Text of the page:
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Position Management (Archived)

Tracking Rallies with Monthly Bars

picture trailing stop

Investing in Growth stocks is a popular strategy with investors. The strategy provides strong returns while the stock continues trending upwards, however these uptrends can reverse with little warning. The position management strategies used by stock traders with their short-term trades can be easily applied to the long-term trends found with investing.

Position management works best with trending stocks that are expected to continue with their long-term uptrend. The position management strategies generally give poor results with stocks that are not trending.

Using position management strategies changes investing from a passive process into an active process! This may not suit some investors especially those who do not have the time or inclination to actively manage their investments. There is no requirement for investors to use any of the position management strategies. Some investors may simply be interested in the process involved and may consider employing these strategies when market conditions become difficult.

The position management strategies are analyzed using stocks from the Fundamental Investing series of articles. These articles consist of a selection of stocks analyzed for their investment potential and a hypothetical position is taken.

Position Entry

The position entry shown on the CBPO chart from the December 2014 Growth Stocks article was based purely on fundamental considerations with no regard to the position's entry or its subsequent management. The CBPO position entry is shown below in Chart 1. without the earnings data.

Chart 1. Position Entry

Chart 1 CBPO

As shown in the weekly chart above, CBPO is a stock that has risen significantly over the last five years.

Stocks that make large gains in a short amount of time are at risk of a trend reversal. A position in such a stock needs to be managed. An appropriate position management strategy is to switch the weekly line chart to a monthly bar chart and use the 2nd Low Trailing Stop technique.

Monthly Bar Chart with 2nd Low Stop

The 2nd Low Stop is a trailing stop method that is well suited to investing when using monthly bars. The technique is quite simple and requires the investor to locate the next two bars with lows that are lower than the bar with the highest low.

Chart 2. Monthly Bar Chart - 2nd Low Stop

Chart 2 CBPO

Referring to the monthly bar chart above, the last monthly bar with the position entry has not yet completed as the entry is on 20-Nov therefore this bar is ignored.

The initial stop is determined by:

  • Locating the bar before the entry bar with the highest low. This bar is marked with HL (Highest low).
  • Now locate the bar with the next low below the HL bar's low. This bar is marked with 1 (the 1st low below HL).
  • Now locate the bar with the next low below the 1 bar's low. This bar is marked with 2 (the 2nd low below HL).
  • The initial stop is placed just below the low of the bar marked 2.

Multiple Bars with the Same Lows

Quite often the stock chart will display several bars which have similar lows.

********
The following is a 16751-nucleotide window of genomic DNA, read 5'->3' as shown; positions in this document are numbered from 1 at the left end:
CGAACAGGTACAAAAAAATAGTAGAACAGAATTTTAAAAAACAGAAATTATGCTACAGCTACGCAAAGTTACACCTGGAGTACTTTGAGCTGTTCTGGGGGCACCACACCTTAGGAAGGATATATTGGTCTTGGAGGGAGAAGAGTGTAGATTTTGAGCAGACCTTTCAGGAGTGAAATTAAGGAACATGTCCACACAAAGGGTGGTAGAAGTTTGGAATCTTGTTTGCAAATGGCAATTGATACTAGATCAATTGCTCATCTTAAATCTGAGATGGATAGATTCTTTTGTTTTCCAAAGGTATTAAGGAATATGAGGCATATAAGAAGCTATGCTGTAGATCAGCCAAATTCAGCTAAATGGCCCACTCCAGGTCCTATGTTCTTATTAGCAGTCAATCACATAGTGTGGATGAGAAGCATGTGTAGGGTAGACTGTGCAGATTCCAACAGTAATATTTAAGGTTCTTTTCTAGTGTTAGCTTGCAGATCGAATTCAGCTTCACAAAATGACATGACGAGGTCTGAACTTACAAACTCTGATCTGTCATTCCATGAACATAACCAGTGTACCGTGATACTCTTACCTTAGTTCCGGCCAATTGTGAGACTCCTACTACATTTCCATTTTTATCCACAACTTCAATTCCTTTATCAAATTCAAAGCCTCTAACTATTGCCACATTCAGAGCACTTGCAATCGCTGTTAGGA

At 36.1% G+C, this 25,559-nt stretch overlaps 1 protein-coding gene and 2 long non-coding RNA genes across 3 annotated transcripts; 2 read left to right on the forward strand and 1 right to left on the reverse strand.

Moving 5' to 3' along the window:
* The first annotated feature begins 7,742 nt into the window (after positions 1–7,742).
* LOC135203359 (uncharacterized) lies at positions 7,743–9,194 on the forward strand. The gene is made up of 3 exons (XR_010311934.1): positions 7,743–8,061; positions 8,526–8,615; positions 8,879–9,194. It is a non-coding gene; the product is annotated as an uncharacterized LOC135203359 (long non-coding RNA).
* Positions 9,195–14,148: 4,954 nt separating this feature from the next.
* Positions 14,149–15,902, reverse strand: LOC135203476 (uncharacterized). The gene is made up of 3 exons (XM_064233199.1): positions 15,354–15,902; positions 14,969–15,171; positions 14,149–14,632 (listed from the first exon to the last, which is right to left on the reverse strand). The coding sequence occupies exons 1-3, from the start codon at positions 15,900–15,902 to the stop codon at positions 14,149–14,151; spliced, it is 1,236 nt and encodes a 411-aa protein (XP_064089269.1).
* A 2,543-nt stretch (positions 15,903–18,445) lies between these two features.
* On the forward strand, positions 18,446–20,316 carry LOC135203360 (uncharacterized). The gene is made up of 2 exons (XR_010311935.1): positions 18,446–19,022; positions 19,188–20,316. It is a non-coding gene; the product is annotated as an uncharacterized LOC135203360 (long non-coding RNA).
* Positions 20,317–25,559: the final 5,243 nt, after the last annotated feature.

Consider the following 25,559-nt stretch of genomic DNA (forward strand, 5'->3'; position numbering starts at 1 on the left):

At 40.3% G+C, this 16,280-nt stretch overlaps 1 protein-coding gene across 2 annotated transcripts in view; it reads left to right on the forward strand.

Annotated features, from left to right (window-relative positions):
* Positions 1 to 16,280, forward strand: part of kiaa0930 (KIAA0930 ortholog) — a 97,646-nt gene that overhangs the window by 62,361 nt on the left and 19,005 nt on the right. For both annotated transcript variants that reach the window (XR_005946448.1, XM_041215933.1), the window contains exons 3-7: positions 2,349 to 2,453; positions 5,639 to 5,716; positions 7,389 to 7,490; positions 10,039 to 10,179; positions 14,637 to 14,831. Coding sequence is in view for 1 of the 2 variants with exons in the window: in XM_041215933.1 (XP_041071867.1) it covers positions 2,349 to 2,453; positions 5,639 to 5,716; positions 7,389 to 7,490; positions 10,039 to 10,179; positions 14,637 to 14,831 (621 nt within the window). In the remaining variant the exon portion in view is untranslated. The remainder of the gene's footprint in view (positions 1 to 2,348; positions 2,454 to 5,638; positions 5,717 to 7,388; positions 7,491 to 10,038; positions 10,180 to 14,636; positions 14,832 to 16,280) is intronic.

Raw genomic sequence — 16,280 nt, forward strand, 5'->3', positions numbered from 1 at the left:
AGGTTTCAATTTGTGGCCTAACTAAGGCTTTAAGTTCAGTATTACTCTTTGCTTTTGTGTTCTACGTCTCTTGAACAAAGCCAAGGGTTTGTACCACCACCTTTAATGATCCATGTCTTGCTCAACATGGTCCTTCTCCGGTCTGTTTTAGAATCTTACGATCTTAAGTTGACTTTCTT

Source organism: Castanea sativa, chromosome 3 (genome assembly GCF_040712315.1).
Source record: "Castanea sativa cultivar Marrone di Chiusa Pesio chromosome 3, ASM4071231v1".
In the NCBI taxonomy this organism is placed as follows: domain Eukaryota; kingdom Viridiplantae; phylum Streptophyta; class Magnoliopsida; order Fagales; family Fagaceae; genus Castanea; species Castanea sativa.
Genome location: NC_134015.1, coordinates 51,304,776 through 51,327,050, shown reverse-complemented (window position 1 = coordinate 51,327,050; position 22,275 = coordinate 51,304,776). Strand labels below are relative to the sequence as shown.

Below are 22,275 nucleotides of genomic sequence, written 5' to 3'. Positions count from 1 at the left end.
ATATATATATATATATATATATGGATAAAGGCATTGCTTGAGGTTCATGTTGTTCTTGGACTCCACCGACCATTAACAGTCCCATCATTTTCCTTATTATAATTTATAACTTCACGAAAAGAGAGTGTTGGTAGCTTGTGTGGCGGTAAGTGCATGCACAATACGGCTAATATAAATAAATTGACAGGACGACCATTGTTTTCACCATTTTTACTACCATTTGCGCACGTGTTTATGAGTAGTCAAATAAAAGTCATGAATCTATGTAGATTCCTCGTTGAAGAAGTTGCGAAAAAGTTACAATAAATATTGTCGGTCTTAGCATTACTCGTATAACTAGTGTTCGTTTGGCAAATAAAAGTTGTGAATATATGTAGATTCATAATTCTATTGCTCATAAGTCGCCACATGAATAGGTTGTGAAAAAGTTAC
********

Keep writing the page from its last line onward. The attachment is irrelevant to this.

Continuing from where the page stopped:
As Chart 2. above shows, there are two bars the have essentially the same lows for the 1st low below HL and there are two bars for the 2nd low below HL - which one does the investor use?

Where there are multiple bars with similar lows then the best thing to do is to group all those bars together and mark them the same. In the above chart two bars are marked as 1 and treated the same and there are another two bars marked as 2.

Now the investor can place the stop below bar 2 and it does not matter which bar 2 is used as they are nearly the same level.

If the investor has trouble trying to decide which bar 2 to use then as general rule when a position is first opened it would probably be better to use the bar 2 with the lower low to give the stock some more room to move. When the stock has rallied it would probably be better to use the bar 2 with the higher low to tighten up the stop slightly.

Chart 3. below shows another example of multiple bars with similar lows.

Chart 3. Monthly Bar Chart - 2nd Low Stop

Chart 3 CBPO

As Chart 3. above shows, there are five bars the have essentially the same lows for HL. These five bars can be grouped together and all marked as HL.

There are two bars with similar lows for the 1st low below HL. These two bars are both marked 1. Also there are two bars with similar lows for the 2nd low below HL. These two bars are both marked 2.

The 1 and 2 bars are the same bars as in Chart 2. which placed the initial stop and hence the stop remains unchanged.

Raising the Stop

The stop is raised when the 2nd low below HL gives a higher low.

Chart 4. Raising the Stop

Chart 4 CBPO

Referring to Chart 4. above, the 2nd low below HL is higher therefore the stop can be raised and place just beneath the bar marked 2. Note that bar 1 has two bars with similar lows.

Chart 5. Raising the Stop

Chart 5 CBPO

Referring to Chart 5. above, the 2nd low below HL is higher therefore the stop can be raised and place just beneath the bar marked 2.

Chart 6. Raising the Stop

Chart 6 CBPO

Referring to Chart 6. above, the 2nd low below HL is higher therefore the stop can be raised and place just beneath the bar marked 2.

Chart 7. Closes above the Stop

Chart 7 CBPO

The stock trades below the stop but closes the month above the trailing stop as shown in Chart 7. above.

Since the stop has not triggered the CBPO position remains open. The unrealized capital gain is an impressive 350% over a 25-month period. These large capital gains is what really boosts the investor's returns.

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